Sick people don't often tackle others. Johnny the Tackling Alzheimer's Patient was different. On the television show Scrubs, Johnny would emerge and tackle Dr. Dorian (Zach Braff) when he least expected it, screaming "Who am I?" and prompting a flurry of papers.
Physical comedy reassuring the confusing nature of the human condition, does it get any better? I submit that it does not.
Of course, the joke wouldn't work if Dr. Dorian expected the tackle. I'd probably still laugh if Dr. Dorian did a spin-move and Johnny crashed into a tray of medical supplies every once and awhile, but that's my own sick sense of humor.
Anticipating the big tackle and the big question, Dr. Dorian would be prepared with an answer. "You're Johnny the Tackling Alzheimer's Patient," he would blurt out in a high-pitched shriek. And then Johnny would stop tackling. And then he'd be confused all over again. And then he would forget because he has Alzheimer's, and be back at square one.
Us not tackling people, we're not so different. Like Johnny, our minds tackle us from time to time with the big questions. Our identity is challenged and changed every day. And while minds are meant to wander, it might seem ridiculous to ask someone else who you are. But it might only be as ridiculous as a tackling Alzheimer's patient.
On Lewis Howes' School of Greatness podcast, futurist and philosopher Jason Silva shared the idea of peopling. The idea says that "the way we come into existence is through the exchanges with others. I am not who I think I am. I am not who you think I am. I am who I think you think I am, which is really trippy when you think about it. The other is required to come to be."
I am who I think you think I am. We're tackling each other for an answer.
Johnny becomes the Tackling Alzheimer's Patient. That's what he does. That's who he is. Until he doesn't and he isn't.
Seeing my niece Sabrina come into this world this past week has given me a new opportunity to see myself. And since I'm a man of words and she's not quite the talker yet, I thought I'd write her a letter.
As much as I hate to admit it, she'll face some challenges in her life and preparing for that, she'll need some back-up. My tiny collection of wisdom at this age might help when she is eighteen and trying to run away from home, or searching for what to do and make with her life, or having a hard time with a broken heart over a boy I'm trying my hardest not to hunt down and chokeslam. The truth is everyone can use a tackle, and this is my offering:
From the moment your peanut head saw the light of this world, you changed me. It seems funny to say now but it was when I saw your squished little face on my iPhone! (Yeah, my iPhone, remember those?) Living across the country in California, I wasn't around when your mother gave birth in New Jersey. But in one of the first few photos I saw of you, you were crying, as babies do, and it shifted something inside me.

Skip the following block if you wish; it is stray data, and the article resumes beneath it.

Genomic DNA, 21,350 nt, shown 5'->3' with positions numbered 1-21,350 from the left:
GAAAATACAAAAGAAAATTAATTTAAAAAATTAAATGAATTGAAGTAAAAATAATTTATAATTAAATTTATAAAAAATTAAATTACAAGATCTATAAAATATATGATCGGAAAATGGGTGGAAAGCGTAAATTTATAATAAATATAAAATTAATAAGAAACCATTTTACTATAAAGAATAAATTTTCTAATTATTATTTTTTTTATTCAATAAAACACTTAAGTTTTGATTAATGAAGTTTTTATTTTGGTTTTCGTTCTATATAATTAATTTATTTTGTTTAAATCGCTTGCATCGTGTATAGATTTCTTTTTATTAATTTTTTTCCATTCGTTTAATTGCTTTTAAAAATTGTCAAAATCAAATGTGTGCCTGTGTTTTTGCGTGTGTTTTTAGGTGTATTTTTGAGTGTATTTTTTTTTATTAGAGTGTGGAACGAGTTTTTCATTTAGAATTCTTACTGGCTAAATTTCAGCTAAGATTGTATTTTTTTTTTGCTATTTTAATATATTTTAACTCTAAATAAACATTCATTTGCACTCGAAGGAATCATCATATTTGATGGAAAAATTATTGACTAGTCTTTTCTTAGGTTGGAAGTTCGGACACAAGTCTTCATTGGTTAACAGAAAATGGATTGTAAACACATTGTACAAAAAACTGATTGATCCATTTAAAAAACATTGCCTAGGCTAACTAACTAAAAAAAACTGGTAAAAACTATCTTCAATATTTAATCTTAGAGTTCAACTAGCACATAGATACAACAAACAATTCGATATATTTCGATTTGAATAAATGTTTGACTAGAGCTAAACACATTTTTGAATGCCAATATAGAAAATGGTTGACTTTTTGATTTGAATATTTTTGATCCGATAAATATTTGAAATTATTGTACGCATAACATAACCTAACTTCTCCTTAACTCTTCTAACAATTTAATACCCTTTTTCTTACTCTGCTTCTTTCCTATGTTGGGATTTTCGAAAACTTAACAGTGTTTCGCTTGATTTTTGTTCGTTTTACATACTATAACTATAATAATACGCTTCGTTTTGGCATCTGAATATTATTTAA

I wanted to stop the crying, however I could, even though I know that's how babies work. I just wanted the best for you right away. I still do.
You made me want to be a better person just by existing. You made me want more for myself. You didn't ask for that because you could barely talk, but seeing a brand-new addition to this world made me consider once again what we're all doing here.
You made me want to collect stories to share with you when you inevitably need it. You made me imagine you'd hunt down your wild Uncle Dan wherever he tends to be burying himself in books and experiences. You made me want to be cool even though I'm positive we have different definitions. You know that old movie Pulp Fiction? Yeah, that's my idea of cool.
I'm getting off-track. What I'm trying to say is thank you for existing. You might be having trouble right now, but you should always remember what a gift you've been to so many people. Sometimes it's easier to think about that when people are in mini form and don't talk back, but every person is a gift to someone else. We come into existence through exchanges with others. And you've changed me forever.
Now, enough of this sappy stuff, do you have any good ideas for pranks to play on your dad? Want to post that picture on the Internet again?
It'll be plenty of time before she can read this and it's hard to guarantee the message won't change. While we both learn to grow up, I'll settle now for telepathically sending it to her baby mind. But the idea remains - in order to change everything, you need to change the way you see yourself. Change the way you think others see you.
Just be cool.